July 2021
Lithium operations in South America and Australia are looking to ramp up supply over the medium-term to meet a massive uptick in demand for li-ion batteries as countries get serious about decarbonisation. AME expects lithium demand to grow at a massive compound annual growth rate of 24% through 2024, reaching 654,364kt.

The demand rally this year is heralding the end of a three-year downturn, where oversupply sent prices plunging and stymied investment in new projects. We expect supply to grow at a lesser 16% CAGR, reaching 653,640kt by 2024, resulting in a dwindling of the surplus, which we expect to fall into deficit by 2024.

Looking over the long-term, the IEA forecasts lithium demand to grow 42-fold by 2040, compared to 2020, under a 'sustainable' scenario, or 13-fold over a 'current policies' model. Either way, it marks a massive tsunami of demand for the white metal.

This means supply has a lot of catching up to do. Miners are bullish on the sector's prospects, as they prepare to expand operations or bring online new ones to capitalise on soaring prices and rebounding demand from the EV battery sector.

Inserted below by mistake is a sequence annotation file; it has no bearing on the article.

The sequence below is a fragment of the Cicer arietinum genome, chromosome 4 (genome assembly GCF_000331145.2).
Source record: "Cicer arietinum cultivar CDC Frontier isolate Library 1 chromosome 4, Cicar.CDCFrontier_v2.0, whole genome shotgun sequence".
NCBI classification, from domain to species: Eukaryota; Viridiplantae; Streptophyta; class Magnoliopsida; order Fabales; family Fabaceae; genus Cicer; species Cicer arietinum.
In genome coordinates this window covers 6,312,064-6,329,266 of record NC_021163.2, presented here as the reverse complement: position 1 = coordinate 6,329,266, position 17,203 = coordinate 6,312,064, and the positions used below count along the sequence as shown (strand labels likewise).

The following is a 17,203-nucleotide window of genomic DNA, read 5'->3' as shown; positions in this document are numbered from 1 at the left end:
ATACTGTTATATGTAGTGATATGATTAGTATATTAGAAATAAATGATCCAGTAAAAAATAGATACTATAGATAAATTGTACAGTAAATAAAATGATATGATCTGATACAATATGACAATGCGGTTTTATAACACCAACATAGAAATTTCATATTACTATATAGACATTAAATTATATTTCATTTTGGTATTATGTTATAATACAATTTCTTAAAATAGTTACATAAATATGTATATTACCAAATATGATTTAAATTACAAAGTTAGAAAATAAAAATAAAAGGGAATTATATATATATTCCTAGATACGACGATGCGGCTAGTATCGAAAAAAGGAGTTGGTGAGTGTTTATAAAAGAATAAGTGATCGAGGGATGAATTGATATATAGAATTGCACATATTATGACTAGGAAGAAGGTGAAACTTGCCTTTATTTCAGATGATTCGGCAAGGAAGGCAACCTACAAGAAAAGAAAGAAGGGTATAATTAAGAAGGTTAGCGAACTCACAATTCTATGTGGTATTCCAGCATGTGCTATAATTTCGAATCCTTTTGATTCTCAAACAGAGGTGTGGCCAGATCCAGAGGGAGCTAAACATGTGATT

Meanwhile, several trends are emerging, which are set to be key disruptors. These include de-globalization—against the backdrop of the West's increasingly fraught relationship with China—and a new focus on forging localised supply chains to drive economic growth. This will likely result in rising government intervention  and resource nationalism. Indeed, governments are looking to boost supply of this strategic material by rolling out supportive industry frameworks.

Australia in July announced A$50m in funding for eight projects, as part of the A$1.3bn Modern Manufacturing Initiative to help grow the battery and clean technology supply chain. In Argentina, state-owned energy firms, such as YPF, are entering the lithium business. Chile is drafting a new constitution that may lead to tougher rules for miners, including higher taxes. In Mexico, the government is considering public-private partnerships to develop lithium.